In September 2018, IBM announced a new product, IBM Db2 AI for z/OS. This artificial intelligence engine monitors data access patterns from executing SQL statements, uses machine learning algorithms to decide on optimal patterns and passes this information to the Db2 query optimizer for use by subsequent statements.
Machine Learning on the IBM z Platform
In May of 2018, IBM announced version 1.2 of its Machine Learning for z/OS (MLz) product. This is a hybrid zServer and cloud software suite that ingests performance data, analyzes and builds models that represent the health status of various indicators, monitors them over time and provides real-time scoring capabilities.
Several features of this product offering are aimed at supporting a community of model developers and managers. For example:
- It supports multiple programming languages such as Python, Scala and R. This allows data modelers and scientists to use a language with which they are familiar;
- A graphical user interface called the Visual Model Builder guides model developers without requiring highly-technical programming skills;
- It includes multiple dashboards for monitoring model results and scoring services, as well as controlling the system configuration.
This machine learning suite was initially aimed at zServer-based analytics applications. One of the first obvious choices was zSystem performance monitoring and tuning. System Management Facility (SMF) records that are automatically generated by the operating system provide the raw data for system resource consumption such as central processor usage, I/O processing, memory paging and the like. IBM MLz can collect and store these data over time, and build and train models of system behavior, score those behaviors, identify patterns not readily foreseen by humans, develop key performance indicators (KPIs) and then feed the model results back into the system to affect system configuration changes that can improve performance.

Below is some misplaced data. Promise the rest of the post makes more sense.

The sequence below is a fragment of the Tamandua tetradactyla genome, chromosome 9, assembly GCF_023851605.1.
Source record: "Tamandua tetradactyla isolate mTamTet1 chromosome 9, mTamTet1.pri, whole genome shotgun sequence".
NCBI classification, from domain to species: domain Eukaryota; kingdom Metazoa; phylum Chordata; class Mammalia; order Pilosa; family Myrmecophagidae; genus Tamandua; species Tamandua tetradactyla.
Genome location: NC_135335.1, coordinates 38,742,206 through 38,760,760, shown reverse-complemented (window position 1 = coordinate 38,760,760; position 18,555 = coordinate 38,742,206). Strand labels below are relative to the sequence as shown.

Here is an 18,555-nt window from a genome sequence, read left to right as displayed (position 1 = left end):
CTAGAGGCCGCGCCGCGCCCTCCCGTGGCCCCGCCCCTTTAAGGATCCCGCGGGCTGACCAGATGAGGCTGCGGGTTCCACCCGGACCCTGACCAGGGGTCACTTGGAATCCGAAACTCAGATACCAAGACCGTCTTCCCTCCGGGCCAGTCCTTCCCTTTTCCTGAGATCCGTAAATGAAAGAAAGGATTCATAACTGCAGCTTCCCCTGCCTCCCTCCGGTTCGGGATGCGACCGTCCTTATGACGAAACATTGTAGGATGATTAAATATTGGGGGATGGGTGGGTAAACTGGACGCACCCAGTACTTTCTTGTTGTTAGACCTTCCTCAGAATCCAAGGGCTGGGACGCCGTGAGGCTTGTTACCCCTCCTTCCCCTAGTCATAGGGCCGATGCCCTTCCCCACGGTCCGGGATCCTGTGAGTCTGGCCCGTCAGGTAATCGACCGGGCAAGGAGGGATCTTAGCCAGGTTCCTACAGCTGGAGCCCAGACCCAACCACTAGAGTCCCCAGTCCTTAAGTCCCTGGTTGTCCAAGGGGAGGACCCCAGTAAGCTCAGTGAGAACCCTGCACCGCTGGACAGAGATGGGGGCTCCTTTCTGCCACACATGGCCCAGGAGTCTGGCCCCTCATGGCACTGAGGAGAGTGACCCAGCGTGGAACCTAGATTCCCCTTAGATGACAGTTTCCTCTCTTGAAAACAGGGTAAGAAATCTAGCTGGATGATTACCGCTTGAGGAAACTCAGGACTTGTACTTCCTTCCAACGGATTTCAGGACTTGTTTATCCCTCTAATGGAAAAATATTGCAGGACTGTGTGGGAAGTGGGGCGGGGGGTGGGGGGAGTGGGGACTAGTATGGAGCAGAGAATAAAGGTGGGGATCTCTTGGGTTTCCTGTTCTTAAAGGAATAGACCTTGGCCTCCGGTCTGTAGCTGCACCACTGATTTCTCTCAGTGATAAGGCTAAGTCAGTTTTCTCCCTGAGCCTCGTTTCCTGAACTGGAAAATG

The next step was to implement this suite to analyze Db2 performance data. One solution, called the IBM Db2 IT Operational Analytics (Db2 ITOA) solution template, applies the machine learning technology to Db2 operational data to gain an understanding of Db2 subsystem health. It can dynamically build baselines for key performance indicators, provide a dashboard of these KPIs and give operational staff real-time insight into Db2 operations.
While general Db2 subsystem performance is an important factor in overall application health and performance, IBM estimates that the DBA support staff spends 25% or more of its time, " ... fighting access path problems which cause performance degradation and service impact.". (See Reference 1).